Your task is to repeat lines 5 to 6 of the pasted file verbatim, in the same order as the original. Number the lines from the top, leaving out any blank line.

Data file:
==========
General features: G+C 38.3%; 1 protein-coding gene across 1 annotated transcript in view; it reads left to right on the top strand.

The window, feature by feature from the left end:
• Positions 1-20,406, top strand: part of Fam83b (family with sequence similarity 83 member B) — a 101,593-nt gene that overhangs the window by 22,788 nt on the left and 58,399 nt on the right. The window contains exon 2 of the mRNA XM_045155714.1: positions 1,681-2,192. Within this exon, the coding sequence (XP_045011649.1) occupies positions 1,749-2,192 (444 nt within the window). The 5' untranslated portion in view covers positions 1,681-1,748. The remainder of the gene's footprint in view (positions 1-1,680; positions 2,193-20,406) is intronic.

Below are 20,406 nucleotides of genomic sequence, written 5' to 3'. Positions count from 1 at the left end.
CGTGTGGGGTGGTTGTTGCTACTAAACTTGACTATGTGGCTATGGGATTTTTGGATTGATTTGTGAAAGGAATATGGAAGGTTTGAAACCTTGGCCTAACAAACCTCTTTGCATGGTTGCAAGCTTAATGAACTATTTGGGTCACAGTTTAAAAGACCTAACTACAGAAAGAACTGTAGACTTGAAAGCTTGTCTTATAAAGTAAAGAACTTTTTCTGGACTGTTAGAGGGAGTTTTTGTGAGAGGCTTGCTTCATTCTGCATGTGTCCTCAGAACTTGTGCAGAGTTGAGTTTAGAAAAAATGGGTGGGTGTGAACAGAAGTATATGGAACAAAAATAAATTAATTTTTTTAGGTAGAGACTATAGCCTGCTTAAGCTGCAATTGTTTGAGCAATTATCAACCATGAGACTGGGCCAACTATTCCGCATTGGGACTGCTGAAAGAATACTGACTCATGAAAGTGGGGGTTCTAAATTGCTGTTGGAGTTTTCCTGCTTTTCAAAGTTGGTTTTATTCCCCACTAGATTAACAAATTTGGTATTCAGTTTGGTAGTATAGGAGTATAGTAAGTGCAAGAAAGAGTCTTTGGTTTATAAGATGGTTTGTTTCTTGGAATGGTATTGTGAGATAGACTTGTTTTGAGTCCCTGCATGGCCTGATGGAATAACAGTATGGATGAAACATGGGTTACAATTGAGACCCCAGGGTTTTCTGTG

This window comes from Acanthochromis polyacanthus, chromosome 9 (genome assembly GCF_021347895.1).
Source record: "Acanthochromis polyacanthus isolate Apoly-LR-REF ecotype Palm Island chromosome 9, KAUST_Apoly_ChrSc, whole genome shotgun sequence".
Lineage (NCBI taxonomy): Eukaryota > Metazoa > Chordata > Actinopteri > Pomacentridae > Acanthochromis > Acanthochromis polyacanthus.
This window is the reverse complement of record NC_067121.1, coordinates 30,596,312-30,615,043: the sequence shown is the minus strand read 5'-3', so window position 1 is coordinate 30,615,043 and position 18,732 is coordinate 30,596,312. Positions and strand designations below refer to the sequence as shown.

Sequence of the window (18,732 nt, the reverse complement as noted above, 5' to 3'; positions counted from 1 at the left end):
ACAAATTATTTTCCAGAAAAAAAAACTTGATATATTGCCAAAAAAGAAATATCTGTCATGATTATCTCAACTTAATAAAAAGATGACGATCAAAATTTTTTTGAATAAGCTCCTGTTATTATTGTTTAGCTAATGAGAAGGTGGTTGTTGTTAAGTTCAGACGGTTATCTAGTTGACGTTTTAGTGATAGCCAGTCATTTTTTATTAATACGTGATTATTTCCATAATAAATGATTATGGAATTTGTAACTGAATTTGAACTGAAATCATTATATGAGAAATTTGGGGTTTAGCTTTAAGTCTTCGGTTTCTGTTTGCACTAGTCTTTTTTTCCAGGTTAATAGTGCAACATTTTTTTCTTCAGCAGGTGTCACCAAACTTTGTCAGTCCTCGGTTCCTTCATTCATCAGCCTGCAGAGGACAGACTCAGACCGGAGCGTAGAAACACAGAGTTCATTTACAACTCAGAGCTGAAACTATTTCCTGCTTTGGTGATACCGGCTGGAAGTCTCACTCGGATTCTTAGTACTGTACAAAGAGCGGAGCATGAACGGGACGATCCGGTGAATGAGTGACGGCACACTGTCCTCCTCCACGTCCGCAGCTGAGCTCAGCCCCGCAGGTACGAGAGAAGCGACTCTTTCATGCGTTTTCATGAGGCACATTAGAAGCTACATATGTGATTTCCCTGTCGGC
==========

CGTGTGGGGTGGTTGTTGCTACTAAACTTGACTATGTGGCTATGGGATTTTTGGATTGATTTGTGAAAGGAATATGGAAGGTTTGAAACCTTGGCCTAACAAACCTCTTTGCATGGTTGCAAGCTTAATGAACTATTTGGGTCACAGTTTAAAAGACCTAACTACAGAAAGAACTGTAGACTTGAAAGCTTGTCTTATAAAGTAAAGAACTTTTTCTGGACTGTTAGAGGGAGTTTTTGTGAGAGGCTTGCTTCATTCTGCATGTGTCCTCAGAACTTGTGCAGAGTTGAGTTTAGAAAAAATGGGTGGGTGTGAACAGAAGTATATGGAACAAAAATAAATTAATTTTTTTAGGTAGAGACTATAGCCTGCTTAAGCTGCAATTGTTTGAGCAATTATCAACCATGAGACTGGGCCAACTATTCCGCATTGGGACTGCTGAAAGAATACTGACTCATGAAAGTGGGGGTTCTAAATTGCTGTTGGAGTTTTCCTGCTTTTCAAAGTTGGTTTTATTCCCCACTAGATTAACAAATTTGGTATTCAGTTTGGTAGTATAGGAGTATAGTAAGTGCAAGAAAGAGTCTTTGGTTTATAAGATGGTTTGTTTCTTGGAATGGTATTGTGAGATAGACTTGTTTTGAGTCCCTGCATGGCCTGATGGAATAACAGTATGGATGAAACATGGGTTACAATTGAGACCCCAGGGTTTTCTGTG

This window comes from Acanthochromis polyacanthus, chromosome 9 (genome assembly GCF_021347895.1).